The theme of guilt and punishment is huge throughout the film, and largely informed my portrayal of Sandy. A lot of her actions and behaviours are motivated by guilt, and she has various ways of trying to mask the pain that is caused by it (ex. drinking, anger, etc.).
I do see Sandy as the final girl for this film, but instead of having a final confrontation with a killer, like in Halloween or Scream, she has to confront her own feelings of guilt to escape the clutches of the bed.
I love that Bed of the Dead uses typical horror movie tropes, like the final girl, and turns them on their head or adds some sort of twist.
You acted professionally as a child, did this ever affect your perception of cinema and moviemaking growing up? What were your favourite films as a kid?
Yes, I definitely think my experience as a child affected my perception of filmmaking because I had an idea of the scope of work that went into a project! I also think that it made me more interested in the industry, and gave me a more realistic view of it.
My favourite films as a young child were mostly Disney films, a far cry from horror haha! I also loved Are You Afraid of the Dark (Canadian TV series), X-Files (which was my treat to stay up late on Sundays and watch haha), and Goosebumps.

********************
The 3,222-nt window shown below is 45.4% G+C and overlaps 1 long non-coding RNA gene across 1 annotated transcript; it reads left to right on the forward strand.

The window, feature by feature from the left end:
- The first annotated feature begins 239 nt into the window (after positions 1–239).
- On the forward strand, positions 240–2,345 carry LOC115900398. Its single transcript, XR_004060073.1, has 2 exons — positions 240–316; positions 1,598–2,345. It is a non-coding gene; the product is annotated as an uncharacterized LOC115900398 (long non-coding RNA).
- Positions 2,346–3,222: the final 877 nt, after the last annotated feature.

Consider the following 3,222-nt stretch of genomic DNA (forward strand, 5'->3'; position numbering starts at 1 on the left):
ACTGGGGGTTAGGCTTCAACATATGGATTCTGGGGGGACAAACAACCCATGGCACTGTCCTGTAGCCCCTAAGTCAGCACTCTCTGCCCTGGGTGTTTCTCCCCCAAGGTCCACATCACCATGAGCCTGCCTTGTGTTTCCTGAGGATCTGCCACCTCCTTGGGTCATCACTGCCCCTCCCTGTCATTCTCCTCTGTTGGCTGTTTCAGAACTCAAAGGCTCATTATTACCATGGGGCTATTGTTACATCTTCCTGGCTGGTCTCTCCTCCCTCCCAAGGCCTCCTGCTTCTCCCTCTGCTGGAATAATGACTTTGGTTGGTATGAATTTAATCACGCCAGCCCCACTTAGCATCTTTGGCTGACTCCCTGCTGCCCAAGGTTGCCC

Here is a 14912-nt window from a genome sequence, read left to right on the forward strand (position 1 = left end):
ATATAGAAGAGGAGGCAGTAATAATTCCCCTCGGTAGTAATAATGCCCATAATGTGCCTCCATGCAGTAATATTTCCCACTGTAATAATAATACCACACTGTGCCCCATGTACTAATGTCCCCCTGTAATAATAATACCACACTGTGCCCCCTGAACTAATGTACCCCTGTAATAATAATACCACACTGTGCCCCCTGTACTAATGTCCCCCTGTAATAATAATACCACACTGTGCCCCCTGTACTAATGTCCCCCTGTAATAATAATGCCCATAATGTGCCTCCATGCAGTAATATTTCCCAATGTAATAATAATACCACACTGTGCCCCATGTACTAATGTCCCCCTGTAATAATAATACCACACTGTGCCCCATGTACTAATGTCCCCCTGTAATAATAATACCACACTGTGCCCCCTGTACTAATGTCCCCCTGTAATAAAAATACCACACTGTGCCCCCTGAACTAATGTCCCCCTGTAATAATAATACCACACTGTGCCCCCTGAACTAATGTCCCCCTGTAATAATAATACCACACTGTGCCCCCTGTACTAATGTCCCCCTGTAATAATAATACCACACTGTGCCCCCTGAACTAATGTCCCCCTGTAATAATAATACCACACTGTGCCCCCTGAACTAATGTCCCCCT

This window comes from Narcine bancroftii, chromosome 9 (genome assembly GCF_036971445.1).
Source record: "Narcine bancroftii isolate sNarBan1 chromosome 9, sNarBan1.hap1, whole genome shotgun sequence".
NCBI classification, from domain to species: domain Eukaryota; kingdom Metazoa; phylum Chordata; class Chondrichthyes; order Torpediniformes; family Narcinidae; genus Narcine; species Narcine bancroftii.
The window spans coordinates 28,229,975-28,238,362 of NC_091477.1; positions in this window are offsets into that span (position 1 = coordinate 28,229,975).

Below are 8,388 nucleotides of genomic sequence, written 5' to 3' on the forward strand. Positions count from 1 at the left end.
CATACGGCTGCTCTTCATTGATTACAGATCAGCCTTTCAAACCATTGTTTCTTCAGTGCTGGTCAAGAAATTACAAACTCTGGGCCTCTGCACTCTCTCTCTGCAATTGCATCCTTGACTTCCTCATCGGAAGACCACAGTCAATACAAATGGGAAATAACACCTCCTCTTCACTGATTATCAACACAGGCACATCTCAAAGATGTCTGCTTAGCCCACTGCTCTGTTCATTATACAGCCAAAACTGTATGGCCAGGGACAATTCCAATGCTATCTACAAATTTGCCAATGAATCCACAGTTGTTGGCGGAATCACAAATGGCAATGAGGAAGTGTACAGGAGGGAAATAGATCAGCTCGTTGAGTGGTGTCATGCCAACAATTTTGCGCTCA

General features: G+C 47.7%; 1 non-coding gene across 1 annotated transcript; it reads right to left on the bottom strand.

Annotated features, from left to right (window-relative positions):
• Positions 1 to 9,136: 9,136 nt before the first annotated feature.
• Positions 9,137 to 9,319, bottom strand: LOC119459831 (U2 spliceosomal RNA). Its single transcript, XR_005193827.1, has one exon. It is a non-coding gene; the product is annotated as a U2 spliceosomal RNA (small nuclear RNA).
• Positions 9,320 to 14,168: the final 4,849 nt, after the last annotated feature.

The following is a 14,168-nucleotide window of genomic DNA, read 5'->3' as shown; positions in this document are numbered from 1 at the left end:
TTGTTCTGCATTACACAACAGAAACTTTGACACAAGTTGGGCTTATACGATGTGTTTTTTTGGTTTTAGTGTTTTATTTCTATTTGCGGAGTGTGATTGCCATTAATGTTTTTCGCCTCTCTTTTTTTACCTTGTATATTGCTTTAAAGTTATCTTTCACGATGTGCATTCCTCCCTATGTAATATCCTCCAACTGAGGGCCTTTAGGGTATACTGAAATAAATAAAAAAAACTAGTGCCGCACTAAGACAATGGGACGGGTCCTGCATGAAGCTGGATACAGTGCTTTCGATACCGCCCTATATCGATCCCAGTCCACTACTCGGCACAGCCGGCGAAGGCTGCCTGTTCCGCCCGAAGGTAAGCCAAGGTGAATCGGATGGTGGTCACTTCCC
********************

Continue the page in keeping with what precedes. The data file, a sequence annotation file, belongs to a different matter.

You’ve also worked extensively in theatre, how does your process change when acting in classical plays compared with a horror film? Do you find yourself drawn to the macabre in theatre or have you ever acted in any plays with horrific undertones like Titus Andronicus?
Funnily enough, I played Chiron in a production of Titus Andronicus during my University days that was very well received, so I guess you could say I was drawn to the macabre in theatre.
I would say that my approach to analyzing a script or character is the same for both film and theatre, but the method in which I present them requires a very different technique for the two mediums.
How did you get back into acting as an adult and what sort of steps have you taken in your career? Were you always keen to star in horror films? What do you look for when you’re reading a script for the first time?
I got back into acting (professionally) once I graduated University. I always joke with people that it was my “quarter-life crisis” that motivated me to pursue my dream, but in truth, I realized one day that I didn’t want to look back on my life and wonder “what if”. So I made the decision to pursue what I always wanted to do, a career in film.
I left my job in Kingston and moved back to Toronto, got an agent, started auditioning, worked hard whenever I booked, and have had some luck along the way. Success in this industry is when hard work and preparation meets opportunity.
As much as I enjoyed horror films growing up, I wasn’t particularly set on acting in horror films when I first started, I just considered myself lucky to book anything! In Toronto, there’s a really awesome indie horror scene and fan base, so I was able to get some great exposure which lead to other things.
When I read a script for the first time, I’m always conscious of the bigger picture/ story arch of the characters. Then I go back and read it many more times to pick up all the details haha.
How did you get involved with priest-revenge-sploitation film Holy Hell? What’s your favourite subgenre of horror films?